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I have a love-hate relationship with meat. In my younger days, I was vegetarian, and I lived in a happy world where I could cook all the things I intended to eat. My twenties drifted by in a swim of plant-based goodness: I ate all the chick peas, black beans, and tofu money could buy. I did not worry if I had under or over-cooked things because to me at least (and I may be totally wrong here) I do not believe one can get death from eating under-cooked peppers.

Meat, however, is another story.

Whenever I’m cruising around the supermarkets here, I have a look in the reduced section. This is where they keep the stuff that’s going to go off quick sharp. I always have a look because you never know, and I have a freezer so if there’s something that’s a particularly good deal, I can snap it up and freeze it, to be enjoyed later.

This is a habit I believe I have developed from The Mom. Whenever I’m at home and she asks what I might like/deign to/be able to digest for dinner, I will make a suggestion and she will counter with something like: “Ah, yes, a roast chicken. Excellent choice. I believe I have three I bought only five months ago when they were on sale. I’ll just get one out of the freezer…” whereupon she will do exactly that, and moments later a frozen carcass will be defrosting in a giant bowl of water on the counter.

If I were to test her, and her freezer, by asking for something more exotic, like cow meat (side note: I do not know what the cuts of meat are on most animals and so will just refer to the animal I would consider consuming in a general format), The Mom would of course ask more specific questions, but because she knows that a cut of meat means little to nothing to me, she’ll be a bit smarter about it: “Do you want pressure-cooker cow, BBQ cow, or oven cow?”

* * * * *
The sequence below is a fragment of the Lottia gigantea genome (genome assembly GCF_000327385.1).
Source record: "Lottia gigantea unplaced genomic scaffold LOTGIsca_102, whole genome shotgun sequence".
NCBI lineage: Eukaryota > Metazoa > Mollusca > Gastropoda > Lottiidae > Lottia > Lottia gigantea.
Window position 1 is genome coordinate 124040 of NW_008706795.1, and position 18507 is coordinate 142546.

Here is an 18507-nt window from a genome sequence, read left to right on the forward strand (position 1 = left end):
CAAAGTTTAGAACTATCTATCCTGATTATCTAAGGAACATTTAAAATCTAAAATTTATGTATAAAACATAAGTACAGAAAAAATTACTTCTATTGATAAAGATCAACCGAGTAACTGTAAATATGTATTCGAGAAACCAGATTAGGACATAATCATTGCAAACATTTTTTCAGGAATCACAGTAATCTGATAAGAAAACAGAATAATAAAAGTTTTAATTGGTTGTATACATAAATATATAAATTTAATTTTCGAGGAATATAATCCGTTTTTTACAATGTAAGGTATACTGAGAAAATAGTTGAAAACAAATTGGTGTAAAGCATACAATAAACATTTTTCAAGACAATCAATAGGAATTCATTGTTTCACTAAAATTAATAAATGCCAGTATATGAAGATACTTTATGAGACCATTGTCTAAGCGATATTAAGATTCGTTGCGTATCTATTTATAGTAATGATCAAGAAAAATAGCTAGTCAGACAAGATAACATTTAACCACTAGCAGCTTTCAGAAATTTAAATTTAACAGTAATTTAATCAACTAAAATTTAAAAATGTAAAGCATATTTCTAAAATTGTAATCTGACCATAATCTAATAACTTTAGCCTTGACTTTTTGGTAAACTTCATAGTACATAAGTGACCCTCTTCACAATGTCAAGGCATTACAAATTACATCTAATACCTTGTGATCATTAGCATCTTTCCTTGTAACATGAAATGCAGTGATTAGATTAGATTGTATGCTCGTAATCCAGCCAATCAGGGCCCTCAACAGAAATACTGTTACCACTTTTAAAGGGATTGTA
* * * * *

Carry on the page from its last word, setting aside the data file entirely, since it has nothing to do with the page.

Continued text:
“To which, I might reply: “Oven cow!” I really will have no idea what this means, or what I might get in response, but I enjoy the surprise.

Anyhow, the point is that The Mom’s freezer is a graveyard of delights and one could find possibly every meat one might want to eat lurking in there. So I have adopted this approach. Though, that said, it’s less fun because if I’m cooking there’s really no surprise. Instead, there’s just a lot of frustration, mild panic, and cursing.

The Mom jokes that I don’t realise that the meat has a sell-by date – but my levels of paranoia are such that I get freaked out by even the slightest whiff of not-okay-to-eat-ness about things and so this is why I’ve gone the route of freezing.

There is only one small flaw in an otherwise seamless plan: now that I have the meat in the freezer – a large brisket if the label is to be believed (and another aside here: I love that people are putting the titles of the meat on the label, because that way, when I inevitably call The Mom or Crazy D for advice on how to prepare it, I can at least tell them what I’ve bought – it’s so much easier than pointing my camera at it on video chat and saying something like, I do believe this is lamb). So the only problem in this brilliant plan is that now I’ve got the brisket, I’m not entirely certain how to cook it.

I generally understand that I must defrost and then cook at a low temperature for a long time, and if this were baked goods I could freestyle it, but with meat I need precise, nay scientific instructions. And then of course, there’s the soup bone incident that still looms large in my memory. It was such a crushing disappointment it may be some time before I get involved with my brisket.

Anyhow, I have no problem buying sale meat because my dear friend and previous flat mate and ‘Mme Meat’ in our house then, used to always do it and she’s not dead yet so surely that’s a ringing endorsement.

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